Objective: (-)-Hydroxycitric acid ((-)-HCA) is available as a herbal supplement, and promoted as a weight loss agent. It is hypothesized that (-)-HCA can increase fat oxidation by inhibiting citrate lyase, an enzyme which plays a crucial role in energy metabolism during de novo lipogenesis. The indirect inhibition of the cytosolic pool of citrate by (-)-HCA and the subsequent reduction in acetyl coenzyme A and oxaloacetate alters steps in the citric acid cycle that promote fat oxidation. The objective of this study was to determine the effect of (-)-HCA on marker substrates of altered metabolism, as well as on respiratory quotient (RQ) and energy expenditure (EE) in humans, following an overnight fast and during a bout of exercise. HYPOTHESIS OF STUDY: We hypothesized that supplementation with (-)-HCA would result in an increase in fat oxidation and metabolic rate, reflected by an increase in beta-hydroxybutyrate and EE and/or a decrease in RQ. Furthermore, during moderately intense exercise, we hypothesized that (-)-HCA supplementation would increase the rate of lactate conversion to glucose in the liver, with a subsequent reduction of circulating lactate and an elevation of circulating ketone bodies due to the increased partial oxidation of fatty acids (FA) in mitochondria. Studies have examined the fat regulating action of (-)-HCA on steps of the citric acid cycle in rodents showing reductions in body weight and food intake. No studies have investigated the effects of (-)-HCA supplementation in conjunction with a typical daily dietary composition (that is approx 30-35% fat) on metabolic processes which could influence body weight regulation in humans.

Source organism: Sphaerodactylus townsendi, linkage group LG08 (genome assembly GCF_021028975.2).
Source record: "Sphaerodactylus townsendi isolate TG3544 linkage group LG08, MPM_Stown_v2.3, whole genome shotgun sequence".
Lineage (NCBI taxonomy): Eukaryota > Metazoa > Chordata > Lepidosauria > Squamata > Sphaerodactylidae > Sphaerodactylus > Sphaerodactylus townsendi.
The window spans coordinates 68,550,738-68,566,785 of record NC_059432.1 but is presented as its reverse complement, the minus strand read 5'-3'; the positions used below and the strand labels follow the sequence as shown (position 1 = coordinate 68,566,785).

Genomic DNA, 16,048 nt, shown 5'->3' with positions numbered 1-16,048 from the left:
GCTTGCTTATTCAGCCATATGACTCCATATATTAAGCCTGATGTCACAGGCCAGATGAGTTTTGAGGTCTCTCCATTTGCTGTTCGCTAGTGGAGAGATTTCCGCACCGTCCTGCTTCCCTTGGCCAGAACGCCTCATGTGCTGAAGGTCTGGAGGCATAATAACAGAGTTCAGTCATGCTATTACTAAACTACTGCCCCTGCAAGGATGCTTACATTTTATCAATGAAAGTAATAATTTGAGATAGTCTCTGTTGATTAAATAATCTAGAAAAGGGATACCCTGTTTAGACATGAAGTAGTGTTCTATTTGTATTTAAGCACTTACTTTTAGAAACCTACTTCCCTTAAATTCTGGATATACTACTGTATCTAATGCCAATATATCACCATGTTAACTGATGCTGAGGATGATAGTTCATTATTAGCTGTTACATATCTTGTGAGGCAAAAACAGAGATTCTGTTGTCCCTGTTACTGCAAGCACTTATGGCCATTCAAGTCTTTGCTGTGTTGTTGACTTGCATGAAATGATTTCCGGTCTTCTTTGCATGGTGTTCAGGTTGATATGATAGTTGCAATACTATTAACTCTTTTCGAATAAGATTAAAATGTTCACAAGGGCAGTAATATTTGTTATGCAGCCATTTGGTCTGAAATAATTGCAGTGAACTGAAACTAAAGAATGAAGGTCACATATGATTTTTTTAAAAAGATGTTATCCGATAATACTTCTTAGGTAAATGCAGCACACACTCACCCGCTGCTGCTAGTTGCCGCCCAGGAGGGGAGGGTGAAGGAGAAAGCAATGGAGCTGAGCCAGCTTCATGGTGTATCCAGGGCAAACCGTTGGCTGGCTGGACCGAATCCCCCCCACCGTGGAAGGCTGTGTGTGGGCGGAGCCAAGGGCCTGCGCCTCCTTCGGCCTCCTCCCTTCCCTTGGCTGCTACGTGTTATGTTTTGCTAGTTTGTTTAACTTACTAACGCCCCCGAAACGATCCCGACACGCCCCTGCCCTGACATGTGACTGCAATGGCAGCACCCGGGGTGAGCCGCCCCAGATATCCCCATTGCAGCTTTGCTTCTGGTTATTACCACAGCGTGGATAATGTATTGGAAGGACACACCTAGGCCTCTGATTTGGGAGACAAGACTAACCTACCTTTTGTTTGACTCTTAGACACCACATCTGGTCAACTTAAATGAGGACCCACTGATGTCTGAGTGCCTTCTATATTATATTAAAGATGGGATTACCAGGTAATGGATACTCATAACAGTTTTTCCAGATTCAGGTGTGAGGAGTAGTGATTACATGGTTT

Design: This was a double blind, placebo controlled, randomized, crossover study involving three days of (-)-HCA (3.0 g/d) or placebo supplementation. The effects of (-)-HCA supplementation on metabolic parameters with or without moderately intense exercise was studied over four laboratory visits.
Subjects: Sedentary adult male subjects (n = 10, age: 22-38 y, body mass index (BMI) 22.4-37.6 kg/m2).
Measurements: Two of the four visits involved no exercise (Protocol A) with and without (-)-HCA treatment, while the remaining two visits included a moderately intense exercise bout (Protocol B; 30 min at 40% maximal aerobic fitness (VO2max) and 15 min at 60% VO2max) with and without (-)-HCA treatment. EE (by indirect calorimetry) and RQ were measured for 150 min following an overnight fast. Blood samples were collected for the determination of glucose, insulin, glucagon, lactate, and beta-hydroxybutyrate concentrations.
Results: In a fasted state and following 3 d of (-)-HCA treatment, RQ was not significantly lowered during rest (Protocol A) nor during exercise (Protocol B) compared with the placebo treatment. Treatment with (-)-HCA did not affect EE, either during rest or during moderately intense exercise. Furthermore, the blood substrates measured were not significantly different between treatment groups under the fasting conditions of this study.
Conclusion: These results do not support the hypothesis that (-)-HCA alters the short-term rate of fat oxidation in the fasting state during rest or moderate exercise, with doses likely to be achieved in humans while subjects maintain a typical Western diet (approx 30-35% total calories as fat).